About the Multidisciplinary Seminar Program

Created in 1995, the Escola Tecnica Superior d'Enginyeria Quimica (ETSEQ) at Universitat Rovira i Virgili aims at becoming an international reference in chemical engineering education and research. The ETSEQ is located in an area that is socially and economically very dynamic, and that is home to one of the most important centers of chemical industry in southern Europe.

The Multidisciplinary Seminar Program is both the seminar series for faculty and researchers in the ETSEQ, and a mandatory class for its graduate students. The Program aims at inviting leading international researchers working on areas that are of interest to faculty and researchers in the School.

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Next seminar (April 30, 2015)

In vitro metabolism of phosphate flame retardants and implications for biomonitoring (Adrian Covaci)

Location: Sala de Graus, ETSEQ
Start time: 12 p.m.


While the demand for flame retardants, such as organophosphate esters (PFRs), has increased, there are still major uncertainties regarding the human exposure to these compounds. Biomonitoring is considered the best approach to monitor internal exposure, yet little is known regarding the metabolic processes PFRs undergo in the human body and the identity of biomarkers of exposure. In the present study, we aim at presenting recommendations on the selection of the target biomarkers to be used when assessing the human exposure to PFRs through biomonitoring. These recommendations are largely based on our recently published in vivo and in vitro data completed with in vivo literature data. More precisely, we evaluate the usefulness of oxidative metabolites specific for one parent PFR as compared to non-specific or infrequently detected diesters formed by hydrolytic processes. Exposure biomonitoring studies for rapidly cleared chemicals require identification of stable (and specific) major metabolites for parent chemicals of interest.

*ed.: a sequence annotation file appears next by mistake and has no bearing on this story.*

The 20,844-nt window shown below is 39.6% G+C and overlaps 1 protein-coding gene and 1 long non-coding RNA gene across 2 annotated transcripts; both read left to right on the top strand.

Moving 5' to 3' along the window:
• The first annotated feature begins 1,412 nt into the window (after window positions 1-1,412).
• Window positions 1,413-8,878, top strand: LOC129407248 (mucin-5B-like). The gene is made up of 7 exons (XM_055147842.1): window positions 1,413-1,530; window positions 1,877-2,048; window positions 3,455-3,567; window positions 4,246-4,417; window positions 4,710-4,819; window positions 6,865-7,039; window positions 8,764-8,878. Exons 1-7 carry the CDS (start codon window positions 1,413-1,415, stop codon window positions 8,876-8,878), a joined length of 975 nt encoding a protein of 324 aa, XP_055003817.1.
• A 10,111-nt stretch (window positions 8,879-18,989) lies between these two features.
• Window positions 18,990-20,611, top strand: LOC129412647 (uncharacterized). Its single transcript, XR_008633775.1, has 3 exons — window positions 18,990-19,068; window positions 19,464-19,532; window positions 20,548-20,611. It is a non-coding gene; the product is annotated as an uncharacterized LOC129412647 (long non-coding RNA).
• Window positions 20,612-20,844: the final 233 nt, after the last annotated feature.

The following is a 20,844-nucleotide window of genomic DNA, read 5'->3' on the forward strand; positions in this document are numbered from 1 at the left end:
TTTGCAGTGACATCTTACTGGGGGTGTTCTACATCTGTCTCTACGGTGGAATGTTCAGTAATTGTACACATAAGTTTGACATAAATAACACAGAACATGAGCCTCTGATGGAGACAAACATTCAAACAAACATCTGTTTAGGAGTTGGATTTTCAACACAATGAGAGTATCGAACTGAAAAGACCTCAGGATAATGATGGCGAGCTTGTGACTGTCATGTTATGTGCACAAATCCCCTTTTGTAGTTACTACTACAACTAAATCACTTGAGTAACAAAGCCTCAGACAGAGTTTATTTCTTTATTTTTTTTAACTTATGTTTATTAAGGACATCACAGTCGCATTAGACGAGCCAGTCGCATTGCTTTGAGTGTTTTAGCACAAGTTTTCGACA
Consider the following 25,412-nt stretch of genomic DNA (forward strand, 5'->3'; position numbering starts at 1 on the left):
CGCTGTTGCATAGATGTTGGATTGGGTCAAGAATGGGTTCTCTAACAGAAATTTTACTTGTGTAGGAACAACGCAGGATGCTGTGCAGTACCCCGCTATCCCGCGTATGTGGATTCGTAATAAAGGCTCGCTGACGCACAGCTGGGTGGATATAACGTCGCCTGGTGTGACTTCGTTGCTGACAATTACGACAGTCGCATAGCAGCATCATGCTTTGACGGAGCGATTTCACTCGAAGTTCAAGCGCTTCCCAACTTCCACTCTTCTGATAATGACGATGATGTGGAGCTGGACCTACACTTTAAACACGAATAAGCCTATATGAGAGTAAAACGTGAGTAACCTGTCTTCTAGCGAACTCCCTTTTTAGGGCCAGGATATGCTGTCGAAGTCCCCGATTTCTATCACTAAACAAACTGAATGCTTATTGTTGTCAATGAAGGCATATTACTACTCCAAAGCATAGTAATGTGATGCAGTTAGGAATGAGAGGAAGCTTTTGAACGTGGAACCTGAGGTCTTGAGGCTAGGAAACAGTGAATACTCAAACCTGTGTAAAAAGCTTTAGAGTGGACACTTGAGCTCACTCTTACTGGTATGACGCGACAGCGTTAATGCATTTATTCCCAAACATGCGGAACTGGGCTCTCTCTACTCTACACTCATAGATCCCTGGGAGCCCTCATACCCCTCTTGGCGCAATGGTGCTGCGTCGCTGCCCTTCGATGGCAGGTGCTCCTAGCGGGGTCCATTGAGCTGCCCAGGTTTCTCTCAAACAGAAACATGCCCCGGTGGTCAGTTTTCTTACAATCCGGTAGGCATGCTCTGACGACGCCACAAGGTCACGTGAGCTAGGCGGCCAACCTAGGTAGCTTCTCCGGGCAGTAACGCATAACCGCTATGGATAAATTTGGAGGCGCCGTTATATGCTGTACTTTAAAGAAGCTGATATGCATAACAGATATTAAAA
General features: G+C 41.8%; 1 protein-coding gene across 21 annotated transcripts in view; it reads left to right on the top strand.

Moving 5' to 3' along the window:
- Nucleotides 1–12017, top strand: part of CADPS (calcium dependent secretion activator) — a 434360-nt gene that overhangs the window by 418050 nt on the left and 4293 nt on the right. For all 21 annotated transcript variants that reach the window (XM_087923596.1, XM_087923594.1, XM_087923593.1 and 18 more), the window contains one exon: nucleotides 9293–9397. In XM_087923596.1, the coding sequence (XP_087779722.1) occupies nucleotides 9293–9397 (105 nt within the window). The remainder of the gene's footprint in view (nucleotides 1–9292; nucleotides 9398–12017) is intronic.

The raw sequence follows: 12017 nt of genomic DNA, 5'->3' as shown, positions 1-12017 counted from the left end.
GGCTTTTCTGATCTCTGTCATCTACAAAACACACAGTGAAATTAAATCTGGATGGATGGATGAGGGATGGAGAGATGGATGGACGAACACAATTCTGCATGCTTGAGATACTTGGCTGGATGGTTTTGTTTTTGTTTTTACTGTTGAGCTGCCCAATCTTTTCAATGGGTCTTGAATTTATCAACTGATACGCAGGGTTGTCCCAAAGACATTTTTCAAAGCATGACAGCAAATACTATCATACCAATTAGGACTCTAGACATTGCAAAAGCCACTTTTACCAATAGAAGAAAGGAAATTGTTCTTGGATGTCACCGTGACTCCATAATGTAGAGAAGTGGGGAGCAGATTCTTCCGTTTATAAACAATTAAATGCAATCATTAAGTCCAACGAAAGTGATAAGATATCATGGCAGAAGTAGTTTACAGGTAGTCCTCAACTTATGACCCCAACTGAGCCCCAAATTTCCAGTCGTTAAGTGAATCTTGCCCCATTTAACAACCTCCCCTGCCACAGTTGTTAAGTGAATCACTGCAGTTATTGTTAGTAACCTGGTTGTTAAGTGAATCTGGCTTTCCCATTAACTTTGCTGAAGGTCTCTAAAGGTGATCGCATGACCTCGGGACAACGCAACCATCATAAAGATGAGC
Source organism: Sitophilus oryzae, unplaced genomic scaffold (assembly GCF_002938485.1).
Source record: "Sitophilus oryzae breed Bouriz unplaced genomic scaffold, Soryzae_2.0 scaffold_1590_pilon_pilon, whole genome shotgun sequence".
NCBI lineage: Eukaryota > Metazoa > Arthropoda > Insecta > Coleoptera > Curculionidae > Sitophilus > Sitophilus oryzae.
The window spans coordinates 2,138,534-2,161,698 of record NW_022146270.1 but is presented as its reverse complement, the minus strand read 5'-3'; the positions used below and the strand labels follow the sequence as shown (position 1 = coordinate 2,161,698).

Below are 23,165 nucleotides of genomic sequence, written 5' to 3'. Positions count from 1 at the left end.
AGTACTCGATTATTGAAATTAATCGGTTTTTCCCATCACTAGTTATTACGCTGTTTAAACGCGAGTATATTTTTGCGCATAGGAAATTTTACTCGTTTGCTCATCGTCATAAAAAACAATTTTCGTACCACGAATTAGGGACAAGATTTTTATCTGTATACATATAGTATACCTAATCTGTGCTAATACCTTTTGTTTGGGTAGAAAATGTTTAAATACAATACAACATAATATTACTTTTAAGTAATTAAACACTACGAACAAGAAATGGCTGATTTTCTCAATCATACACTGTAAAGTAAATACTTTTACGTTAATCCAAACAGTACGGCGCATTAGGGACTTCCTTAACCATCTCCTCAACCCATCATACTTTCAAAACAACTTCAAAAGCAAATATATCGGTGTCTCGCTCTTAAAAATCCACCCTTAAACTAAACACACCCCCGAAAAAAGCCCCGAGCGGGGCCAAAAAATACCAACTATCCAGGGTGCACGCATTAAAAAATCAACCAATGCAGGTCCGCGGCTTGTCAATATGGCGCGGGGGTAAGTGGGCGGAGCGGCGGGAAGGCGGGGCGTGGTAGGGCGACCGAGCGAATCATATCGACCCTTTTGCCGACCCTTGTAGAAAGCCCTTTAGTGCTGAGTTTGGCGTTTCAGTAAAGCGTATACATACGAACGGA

We have reported the in vitro metabolism of several PFRs, including tris(1-chloro-2-propyl) phosphate (TCIPP), tris(1,3-dichloro-2-propyl) phosphate (TDCIPP), tris(2-butoxyethyl) phosphate (TBOEP), ethylhexyl diphenyl phosphate (EHDPHP) and triphenyl phosphate (TPHP), by human liver enzymes. Several metabolites, such as diesters and oxidative metabolites, have been suggested as potential useful for biomonitoring in urine. For the selection of biomarkers for PFR exposure, we have based our conclusions on findings from biomonitoring (in vivo) studies in urine and on the identification of PFR metabolites in in vitro liver preparations.
Together with the corresponding diesters (BDCIPP, BDCIPP, BBOEP, and DPHP), specific metabolites formed by oxidative metabolism, such as bis(1-chloro-2-propyl) 1-hydroxy-2-propyl phosphate (BCIPHIPP), (bis(2-butoxyethyl) 3´-hydroxy-2-butoxyethyl phosphate (HO-TBOEP), bis(2-butoxyethyl) 2-hydroxyethyl phosphate, and (hydroxyphenyl diphenyl phosphate (HO-TPHP), are suggested to be used in biomonitoring studies. The in vivo formation of some PFR metabolites has not been confirmed, and as a result, their suitability for human biomonitoring is still unknown.

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